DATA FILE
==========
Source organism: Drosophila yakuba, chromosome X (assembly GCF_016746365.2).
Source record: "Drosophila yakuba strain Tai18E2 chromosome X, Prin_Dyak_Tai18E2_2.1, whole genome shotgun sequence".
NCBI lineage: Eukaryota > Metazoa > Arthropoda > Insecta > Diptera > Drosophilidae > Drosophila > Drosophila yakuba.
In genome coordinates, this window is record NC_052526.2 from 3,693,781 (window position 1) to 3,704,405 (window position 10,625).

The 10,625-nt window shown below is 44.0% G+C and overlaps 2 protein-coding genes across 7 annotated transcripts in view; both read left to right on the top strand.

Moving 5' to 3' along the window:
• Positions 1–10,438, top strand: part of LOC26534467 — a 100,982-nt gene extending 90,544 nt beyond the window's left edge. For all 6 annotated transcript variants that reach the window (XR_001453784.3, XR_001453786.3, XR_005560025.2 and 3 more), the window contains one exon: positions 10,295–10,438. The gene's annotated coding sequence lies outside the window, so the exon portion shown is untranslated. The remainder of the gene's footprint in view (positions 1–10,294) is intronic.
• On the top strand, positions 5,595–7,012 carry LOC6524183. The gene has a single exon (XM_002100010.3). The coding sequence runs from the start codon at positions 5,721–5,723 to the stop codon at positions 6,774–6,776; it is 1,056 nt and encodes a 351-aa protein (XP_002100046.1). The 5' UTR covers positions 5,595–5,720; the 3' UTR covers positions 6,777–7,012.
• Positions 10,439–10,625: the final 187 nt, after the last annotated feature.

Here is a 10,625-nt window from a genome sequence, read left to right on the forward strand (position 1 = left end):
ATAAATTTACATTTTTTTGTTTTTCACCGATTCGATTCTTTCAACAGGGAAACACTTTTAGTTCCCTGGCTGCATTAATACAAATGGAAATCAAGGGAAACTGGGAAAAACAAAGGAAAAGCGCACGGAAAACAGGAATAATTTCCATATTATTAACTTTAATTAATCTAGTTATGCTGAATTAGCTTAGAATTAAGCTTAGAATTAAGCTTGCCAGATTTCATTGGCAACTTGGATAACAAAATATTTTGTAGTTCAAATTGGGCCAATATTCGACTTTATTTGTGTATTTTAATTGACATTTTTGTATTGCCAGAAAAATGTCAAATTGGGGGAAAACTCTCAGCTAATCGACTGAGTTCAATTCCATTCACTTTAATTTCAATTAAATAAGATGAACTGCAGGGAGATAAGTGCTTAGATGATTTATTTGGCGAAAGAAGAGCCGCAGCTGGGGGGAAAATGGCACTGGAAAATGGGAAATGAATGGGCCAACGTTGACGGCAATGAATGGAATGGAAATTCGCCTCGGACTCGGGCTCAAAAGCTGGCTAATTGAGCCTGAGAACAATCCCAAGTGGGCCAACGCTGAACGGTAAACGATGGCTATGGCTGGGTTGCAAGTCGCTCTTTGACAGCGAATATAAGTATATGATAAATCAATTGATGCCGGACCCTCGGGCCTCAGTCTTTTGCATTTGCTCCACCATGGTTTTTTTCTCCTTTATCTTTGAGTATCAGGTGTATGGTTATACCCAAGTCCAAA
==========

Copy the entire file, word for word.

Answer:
Source organism: Drosophila yakuba, chromosome X (assembly GCF_016746365.2).
Source record: "Drosophila yakuba strain Tai18E2 chromosome X, Prin_Dyak_Tai18E2_2.1, whole genome shotgun sequence".
NCBI lineage: Eukaryota > Metazoa > Arthropoda > Insecta > Diptera > Drosophilidae > Drosophila > Drosophila yakuba.
In genome coordinates, this window is record NC_052526.2 from 3,693,781 (window position 1) to 3,704,405 (window position 10,625).

The 10,625-nt window shown below is 44.0% G+C and overlaps 2 protein-coding genes across 7 annotated transcripts in view; both read left to right on the top strand.

Moving 5' to 3' along the window:
• Positions 1–10,438, top strand: part of LOC26534467 — a 100,982-nt gene extending 90,544 nt beyond the window's left edge. For all 6 annotated transcript variants that reach the window (XR_001453784.3, XR_001453786.3, XR_005560025.2 and 3 more), the window contains one exon: positions 10,295–10,438. The gene's annotated coding sequence lies outside the window, so the exon portion shown is untranslated. The remainder of the gene's footprint in view (positions 1–10,294) is intronic.
• On the top strand, positions 5,595–7,012 carry LOC6524183. The gene has a single exon (XM_002100010.3). The coding sequence runs from the start codon at positions 5,721–5,723 to the stop codon at positions 6,774–6,776; it is 1,056 nt and encodes a 351-aa protein (XP_002100046.1). The 5' UTR covers positions 5,595–5,720; the 3' UTR covers positions 6,777–7,012.
• Positions 10,439–10,625: the final 187 nt, after the last annotated feature.

Here is a 10,625-nt window from a genome sequence, read left to right on the forward strand (position 1 = left end):
ATAAATTTACATTTTTTTGTTTTTCACCGATTCGATTCTTTCAACAGGGAAACACTTTTAGTTCCCTGGCTGCATTAATACAAATGGAAATCAAGGGAAACTGGGAAAAACAAAGGAAAAGCGCACGGAAAACAGGAATAATTTCCATATTATTAACTTTAATTAATCTAGTTATGCTGAATTAGCTTAGAATTAAGCTTAGAATTAAGCTTGCCAGATTTCATTGGCAACTTGGATAACAAAATATTTTGTAGTTCAAATTGGGCCAATATTCGACTTTATTTGTGTATTTTAATTGACATTTTTGTATTGCCAGAAAAATGTCAAATTGGGGGAAAACTCTCAGCTAATCGACTGAGTTCAATTCCATTCACTTTAATTTCAATTAAATAAGATGAACTGCAGGGAGATAAGTGCTTAGATGATTTATTTGGCGAAAGAAGAGCCGCAGCTGGGGGGAAAATGGCACTGGAAAATGGGAAATGAATGGGCCAACGTTGACGGCAATGAATGGAATGGAAATTCGCCTCGGACTCGGGCTCAAAAGCTGGCTAATTGAGCCTGAGAACAATCCCAAGTGGGCCAACGCTGAACGGTAAACGATGGCTATGGCTGGGTTGCAAGTCGCTCTTTGACAGCGAATATAAGTATATGATAAATCAATTGATGCCGGACCCTCGGGCCTCAGTCTTTTGCATTTGCTCCACCATGGTTTTTTTCTCCTTTATCTTTGAGTATCAGGTGTATGGTTATACCCAAGTCCAAA